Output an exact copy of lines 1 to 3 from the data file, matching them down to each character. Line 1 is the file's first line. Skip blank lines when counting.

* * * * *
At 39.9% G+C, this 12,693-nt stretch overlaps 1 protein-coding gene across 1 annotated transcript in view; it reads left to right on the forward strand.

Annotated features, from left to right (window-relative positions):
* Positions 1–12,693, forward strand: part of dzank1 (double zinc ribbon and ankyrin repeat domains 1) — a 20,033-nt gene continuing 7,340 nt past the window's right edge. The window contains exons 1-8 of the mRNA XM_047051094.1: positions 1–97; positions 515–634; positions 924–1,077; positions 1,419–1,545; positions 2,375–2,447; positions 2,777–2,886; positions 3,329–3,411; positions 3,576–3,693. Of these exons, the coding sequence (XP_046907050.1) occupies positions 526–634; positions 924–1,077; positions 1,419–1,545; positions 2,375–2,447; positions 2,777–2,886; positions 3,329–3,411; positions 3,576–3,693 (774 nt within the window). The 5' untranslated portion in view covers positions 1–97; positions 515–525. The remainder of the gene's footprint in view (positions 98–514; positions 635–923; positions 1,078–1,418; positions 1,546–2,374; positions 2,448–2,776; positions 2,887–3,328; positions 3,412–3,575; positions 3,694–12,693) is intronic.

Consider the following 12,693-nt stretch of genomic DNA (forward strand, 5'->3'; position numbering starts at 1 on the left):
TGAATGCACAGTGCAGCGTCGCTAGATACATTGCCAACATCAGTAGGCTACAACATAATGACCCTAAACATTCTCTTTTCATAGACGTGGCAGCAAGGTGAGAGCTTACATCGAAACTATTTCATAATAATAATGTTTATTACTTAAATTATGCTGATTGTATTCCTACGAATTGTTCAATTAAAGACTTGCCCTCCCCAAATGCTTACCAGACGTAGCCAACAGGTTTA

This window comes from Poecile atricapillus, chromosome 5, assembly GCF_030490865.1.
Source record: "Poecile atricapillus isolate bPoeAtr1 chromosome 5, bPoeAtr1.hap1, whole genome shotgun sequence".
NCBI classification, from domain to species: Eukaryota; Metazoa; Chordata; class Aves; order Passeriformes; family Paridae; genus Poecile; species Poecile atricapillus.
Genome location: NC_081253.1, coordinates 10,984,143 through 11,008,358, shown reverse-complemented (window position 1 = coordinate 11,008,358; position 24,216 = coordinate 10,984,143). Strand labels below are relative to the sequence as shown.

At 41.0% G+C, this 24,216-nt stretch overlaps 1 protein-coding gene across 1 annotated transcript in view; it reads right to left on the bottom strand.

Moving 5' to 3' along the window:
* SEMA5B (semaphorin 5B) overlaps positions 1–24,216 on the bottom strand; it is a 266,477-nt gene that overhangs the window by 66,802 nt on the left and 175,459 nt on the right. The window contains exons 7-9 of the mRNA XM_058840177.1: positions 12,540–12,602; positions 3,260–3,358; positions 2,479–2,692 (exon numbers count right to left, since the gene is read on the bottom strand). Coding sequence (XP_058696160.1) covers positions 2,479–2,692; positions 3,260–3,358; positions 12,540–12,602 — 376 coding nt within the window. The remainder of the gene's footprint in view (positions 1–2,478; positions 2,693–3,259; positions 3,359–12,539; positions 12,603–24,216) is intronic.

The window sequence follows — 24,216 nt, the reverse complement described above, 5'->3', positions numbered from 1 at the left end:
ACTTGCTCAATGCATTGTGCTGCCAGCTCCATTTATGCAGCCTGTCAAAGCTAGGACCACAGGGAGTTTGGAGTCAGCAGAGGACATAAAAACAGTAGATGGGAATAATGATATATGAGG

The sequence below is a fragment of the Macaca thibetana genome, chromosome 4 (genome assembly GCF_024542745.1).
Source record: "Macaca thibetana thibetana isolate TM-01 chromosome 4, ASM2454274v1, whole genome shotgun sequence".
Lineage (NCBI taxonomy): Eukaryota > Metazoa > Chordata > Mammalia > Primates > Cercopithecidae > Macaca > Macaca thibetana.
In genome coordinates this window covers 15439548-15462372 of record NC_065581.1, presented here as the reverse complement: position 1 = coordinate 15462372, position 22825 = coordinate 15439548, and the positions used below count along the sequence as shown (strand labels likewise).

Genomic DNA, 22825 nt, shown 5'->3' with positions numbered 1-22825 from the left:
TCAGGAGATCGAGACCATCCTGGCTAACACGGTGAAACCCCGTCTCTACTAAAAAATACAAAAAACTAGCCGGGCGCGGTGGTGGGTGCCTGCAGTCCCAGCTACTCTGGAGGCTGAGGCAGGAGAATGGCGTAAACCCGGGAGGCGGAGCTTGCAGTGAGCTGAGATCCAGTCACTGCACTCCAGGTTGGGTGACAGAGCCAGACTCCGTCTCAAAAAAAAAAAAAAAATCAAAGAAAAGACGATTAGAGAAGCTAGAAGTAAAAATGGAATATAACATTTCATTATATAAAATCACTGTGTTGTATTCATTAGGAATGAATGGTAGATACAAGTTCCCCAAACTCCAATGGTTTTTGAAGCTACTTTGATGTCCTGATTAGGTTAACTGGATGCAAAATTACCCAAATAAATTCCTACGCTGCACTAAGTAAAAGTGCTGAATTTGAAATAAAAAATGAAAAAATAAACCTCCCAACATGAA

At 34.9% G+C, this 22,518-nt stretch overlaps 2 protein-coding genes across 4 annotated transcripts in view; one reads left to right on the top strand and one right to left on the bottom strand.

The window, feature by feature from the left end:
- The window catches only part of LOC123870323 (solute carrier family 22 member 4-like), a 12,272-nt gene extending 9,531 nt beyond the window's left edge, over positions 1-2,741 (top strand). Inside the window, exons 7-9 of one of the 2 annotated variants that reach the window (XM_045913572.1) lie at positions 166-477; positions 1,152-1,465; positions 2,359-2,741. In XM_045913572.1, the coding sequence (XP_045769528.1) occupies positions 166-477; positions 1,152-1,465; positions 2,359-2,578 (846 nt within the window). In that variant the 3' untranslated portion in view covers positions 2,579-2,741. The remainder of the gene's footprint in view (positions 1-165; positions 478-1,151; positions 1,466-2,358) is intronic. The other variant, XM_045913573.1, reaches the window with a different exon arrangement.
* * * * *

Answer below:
At 39.9% G+C, this 12,693-nt stretch overlaps 1 protein-coding gene across 1 annotated transcript in view; it reads left to right on the forward strand.

Annotated features, from left to right (window-relative positions):
* Positions 1–12,693, forward strand: part of dzank1 (double zinc ribbon and ankyrin repeat domains 1) — a 20,033-nt gene continuing 7,340 nt past the window's right edge. The window contains exons 1-8 of the mRNA XM_047051094.1: positions 1–97; positions 515–634; positions 924–1,077; positions 1,419–1,545; positions 2,375–2,447; positions 2,777–2,886; positions 3,329–3,411; positions 3,576–3,693. Of these exons, the coding sequence (XP_046907050.1) occupies positions 526–634; positions 924–1,077; positions 1,419–1,545; positions 2,375–2,447; positions 2,777–2,886; positions 3,329–3,411; positions 3,576–3,693 (774 nt within the window). The 5' untranslated portion in view covers positions 1–97; positions 515–525. The remainder of the gene's footprint in view (positions 98–514; positions 635–923; positions 1,078–1,418; positions 1,546–2,374; positions 2,448–2,776; positions 2,887–3,328; positions 3,412–3,575; positions 3,694–12,693) is intronic.